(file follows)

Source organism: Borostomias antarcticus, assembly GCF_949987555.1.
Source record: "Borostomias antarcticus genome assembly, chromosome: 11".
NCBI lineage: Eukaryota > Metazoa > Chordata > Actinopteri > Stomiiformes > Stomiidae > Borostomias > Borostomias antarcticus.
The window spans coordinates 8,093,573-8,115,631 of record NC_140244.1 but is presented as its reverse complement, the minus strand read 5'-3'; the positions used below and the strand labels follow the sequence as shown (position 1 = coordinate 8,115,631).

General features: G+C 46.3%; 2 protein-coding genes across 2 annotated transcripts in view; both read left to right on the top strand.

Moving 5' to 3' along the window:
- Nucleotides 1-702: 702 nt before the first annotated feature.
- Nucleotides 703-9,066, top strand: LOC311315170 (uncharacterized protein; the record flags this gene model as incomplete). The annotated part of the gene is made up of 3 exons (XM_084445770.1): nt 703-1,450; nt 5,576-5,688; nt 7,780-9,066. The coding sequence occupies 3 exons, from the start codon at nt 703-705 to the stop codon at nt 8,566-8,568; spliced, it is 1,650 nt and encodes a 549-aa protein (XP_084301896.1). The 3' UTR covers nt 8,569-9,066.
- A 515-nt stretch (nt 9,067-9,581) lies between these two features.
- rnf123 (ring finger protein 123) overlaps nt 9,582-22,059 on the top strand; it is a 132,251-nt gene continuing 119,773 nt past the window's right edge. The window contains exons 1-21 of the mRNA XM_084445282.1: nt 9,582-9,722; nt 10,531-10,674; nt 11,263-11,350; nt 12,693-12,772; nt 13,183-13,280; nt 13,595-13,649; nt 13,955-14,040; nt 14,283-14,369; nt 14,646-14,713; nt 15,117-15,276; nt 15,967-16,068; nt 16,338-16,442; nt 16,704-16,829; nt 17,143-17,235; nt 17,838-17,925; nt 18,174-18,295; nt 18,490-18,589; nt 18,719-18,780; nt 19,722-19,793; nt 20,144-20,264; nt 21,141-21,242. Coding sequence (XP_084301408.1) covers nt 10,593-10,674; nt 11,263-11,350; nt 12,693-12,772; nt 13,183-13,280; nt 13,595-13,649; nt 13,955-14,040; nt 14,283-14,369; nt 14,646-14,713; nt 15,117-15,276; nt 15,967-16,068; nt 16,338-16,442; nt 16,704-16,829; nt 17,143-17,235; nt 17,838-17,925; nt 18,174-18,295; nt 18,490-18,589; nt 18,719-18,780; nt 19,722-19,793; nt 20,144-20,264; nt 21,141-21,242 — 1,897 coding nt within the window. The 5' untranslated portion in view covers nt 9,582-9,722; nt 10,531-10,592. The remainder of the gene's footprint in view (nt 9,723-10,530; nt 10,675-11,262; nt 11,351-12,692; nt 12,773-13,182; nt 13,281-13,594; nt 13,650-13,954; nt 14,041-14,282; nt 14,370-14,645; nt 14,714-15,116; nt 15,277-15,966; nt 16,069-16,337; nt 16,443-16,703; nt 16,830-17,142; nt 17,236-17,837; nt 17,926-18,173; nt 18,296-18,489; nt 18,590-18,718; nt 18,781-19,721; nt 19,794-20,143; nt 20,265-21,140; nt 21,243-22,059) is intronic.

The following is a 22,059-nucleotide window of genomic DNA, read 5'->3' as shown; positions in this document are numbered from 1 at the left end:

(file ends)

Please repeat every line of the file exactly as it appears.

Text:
Source organism: Borostomias antarcticus, assembly GCF_949987555.1.
Source record: "Borostomias antarcticus genome assembly, chromosome: 11".
NCBI lineage: Eukaryota > Metazoa > Chordata > Actinopteri > Stomiiformes > Stomiidae > Borostomias > Borostomias antarcticus.
The window spans coordinates 8,093,573-8,115,631 of record NC_140244.1 but is presented as its reverse complement, the minus strand read 5'-3'; the positions used below and the strand labels follow the sequence as shown (position 1 = coordinate 8,115,631).

General features: G+C 46.3%; 2 protein-coding genes across 2 annotated transcripts in view; both read left to right on the top strand.

Moving 5' to 3' along the window:
- Nucleotides 1-702: 702 nt before the first annotated feature.
- Nucleotides 703-9,066, top strand: LOC311315170 (uncharacterized protein; the record flags this gene model as incomplete). The annotated part of the gene is made up of 3 exons (XM_084445770.1): nt 703-1,450; nt 5,576-5,688; nt 7,780-9,066. The coding sequence occupies 3 exons, from the start codon at nt 703-705 to the stop codon at nt 8,566-8,568; spliced, it is 1,650 nt and encodes a 549-aa protein (XP_084301896.1). The 3' UTR covers nt 8,569-9,066.
- A 515-nt stretch (nt 9,067-9,581) lies between these two features.
- rnf123 (ring finger protein 123) overlaps nt 9,582-22,059 on the top strand; it is a 132,251-nt gene continuing 119,773 nt past the window's right edge. The window contains exons 1-21 of the mRNA XM_084445282.1: nt 9,582-9,722; nt 10,531-10,674; nt 11,263-11,350; nt 12,693-12,772; nt 13,183-13,280; nt 13,595-13,649; nt 13,955-14,040; nt 14,283-14,369; nt 14,646-14,713; nt 15,117-15,276; nt 15,967-16,068; nt 16,338-16,442; nt 16,704-16,829; nt 17,143-17,235; nt 17,838-17,925; nt 18,174-18,295; nt 18,490-18,589; nt 18,719-18,780; nt 19,722-19,793; nt 20,144-20,264; nt 21,141-21,242. Coding sequence (XP_084301408.1) covers nt 10,593-10,674; nt 11,263-11,350; nt 12,693-12,772; nt 13,183-13,280; nt 13,595-13,649; nt 13,955-14,040; nt 14,283-14,369; nt 14,646-14,713; nt 15,117-15,276; nt 15,967-16,068; nt 16,338-16,442; nt 16,704-16,829; nt 17,143-17,235; nt 17,838-17,925; nt 18,174-18,295; nt 18,490-18,589; nt 18,719-18,780; nt 19,722-19,793; nt 20,144-20,264; nt 21,141-21,242 — 1,897 coding nt within the window. The 5' untranslated portion in view covers nt 9,582-9,722; nt 10,531-10,592. The remainder of the gene's footprint in view (nt 9,723-10,530; nt 10,675-11,262; nt 11,351-12,692; nt 12,773-13,182; nt 13,281-13,594; nt 13,650-13,954; nt 14,041-14,282; nt 14,370-14,645; nt 14,714-15,116; nt 15,277-15,966; nt 16,069-16,337; nt 16,443-16,703; nt 16,830-17,142; nt 17,236-17,837; nt 17,926-18,173; nt 18,296-18,489; nt 18,590-18,718; nt 18,781-19,721; nt 19,794-20,143; nt 20,265-21,140; nt 21,243-22,059) is intronic.

The following is a 22,059-nucleotide window of genomic DNA, read 5'->3' as shown; positions in this document are numbered from 1 at the left end: